An assessment of surface water availability in the Pungwe Sub Catchment and development of an appropriate water allocation framework.
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Pungwe River is a transboundary river which is shared between Zimbabwe (4.7% of land area) and Mozambique (97.3% of land area). The two governments are preparing a Bilateral Agreement on the management of water in the Pungwe River basin to allow part of the total runoff generated in Zimbabwe to flow to Mozambique. This is in line with the SADC and other International protocols governing the use of international Rivers. Zimbabwe needs to have a water allocation system that is equitable and fair to comply with this agreement. Part of the catchment from Zimbabwe is not gauged further constraining the testing of alternative allocation systems that can be adopted by Zimbabwe. The aim of this research is to assess surface water availability in the tributaries of Pungwe River and Honde River and develop a water allocation framework to guide Pungwe sub-catchment council in water allocation. The Pitman model was used to generate surface runoff for the Pungwe River and Honde River catchments. The Pitman model was calibrated and validated using observed runoff for three gauging stations (F14, F22 and F23). A WAFLEX model was set up to evaluate different water allocation systems. The models were run to assess the performance of the different water allocation systems in terms of water shortages for different users within the sub catchment and satisfying proposed international flow obligations. Three water allocation practices were investigated namely proportional, proportional combined with priority and market based water allocation system. The Pitman model was found to be suitable for modelling the Pungwe Sub-catchment area with model results providing a NSE value of 0.7 and R2 value of 0.8 between observed and modelled stream flows. Results from the WAFLEX model showed that international obligations would be 100% satisfied under all the water allocation practices in Pungwe micro-catchment. However shortages were noted in Honde micro-catchment. Proportional combined with priority water allocation practice improved satisfaction with an average 20% agricultural water uses in Pungwe micro-catchment and 10% in Honde micro-catchment. Proportional combined with priority water allocation practice was considered the best practice to be used by the sub catchment. The data generated from this research has to be incorporated in the allocation of permits in the sub catchment and transboundary management of the Pungwe Basin.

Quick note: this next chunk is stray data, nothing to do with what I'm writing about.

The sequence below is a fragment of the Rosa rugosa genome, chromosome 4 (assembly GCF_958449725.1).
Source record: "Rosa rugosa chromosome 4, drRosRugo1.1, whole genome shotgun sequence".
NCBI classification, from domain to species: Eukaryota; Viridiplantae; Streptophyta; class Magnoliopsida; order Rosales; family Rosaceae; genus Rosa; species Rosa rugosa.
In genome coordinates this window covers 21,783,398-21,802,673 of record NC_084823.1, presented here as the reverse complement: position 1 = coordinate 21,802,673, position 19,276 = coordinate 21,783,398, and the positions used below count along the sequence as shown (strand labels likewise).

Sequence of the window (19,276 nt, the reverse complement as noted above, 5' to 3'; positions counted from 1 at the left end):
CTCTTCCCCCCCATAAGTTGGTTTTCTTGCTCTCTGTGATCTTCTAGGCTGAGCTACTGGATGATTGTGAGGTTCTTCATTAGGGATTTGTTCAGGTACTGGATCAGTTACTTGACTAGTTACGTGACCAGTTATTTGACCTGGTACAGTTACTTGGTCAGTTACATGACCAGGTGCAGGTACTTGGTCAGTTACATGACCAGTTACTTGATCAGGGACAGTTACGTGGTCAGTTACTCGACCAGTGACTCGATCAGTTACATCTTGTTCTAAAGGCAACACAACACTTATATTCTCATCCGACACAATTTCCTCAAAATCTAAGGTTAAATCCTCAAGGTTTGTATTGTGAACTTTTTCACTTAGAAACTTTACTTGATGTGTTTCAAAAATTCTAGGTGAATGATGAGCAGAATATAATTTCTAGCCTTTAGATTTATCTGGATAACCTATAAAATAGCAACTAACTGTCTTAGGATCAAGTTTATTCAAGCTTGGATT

Additional Citation InformationMatimba, Nyararai. (2016). An assessment of surface water availability in the Pungwe Sub Catchment and development of an appropriate water allocation framework. (Unpublished Masters Thesis). University Of Zimbabwe, Harare.
SubjectSurface water availability
Water allocation framework
Climate change modelling
Water resources assessment models
Catchment water usage
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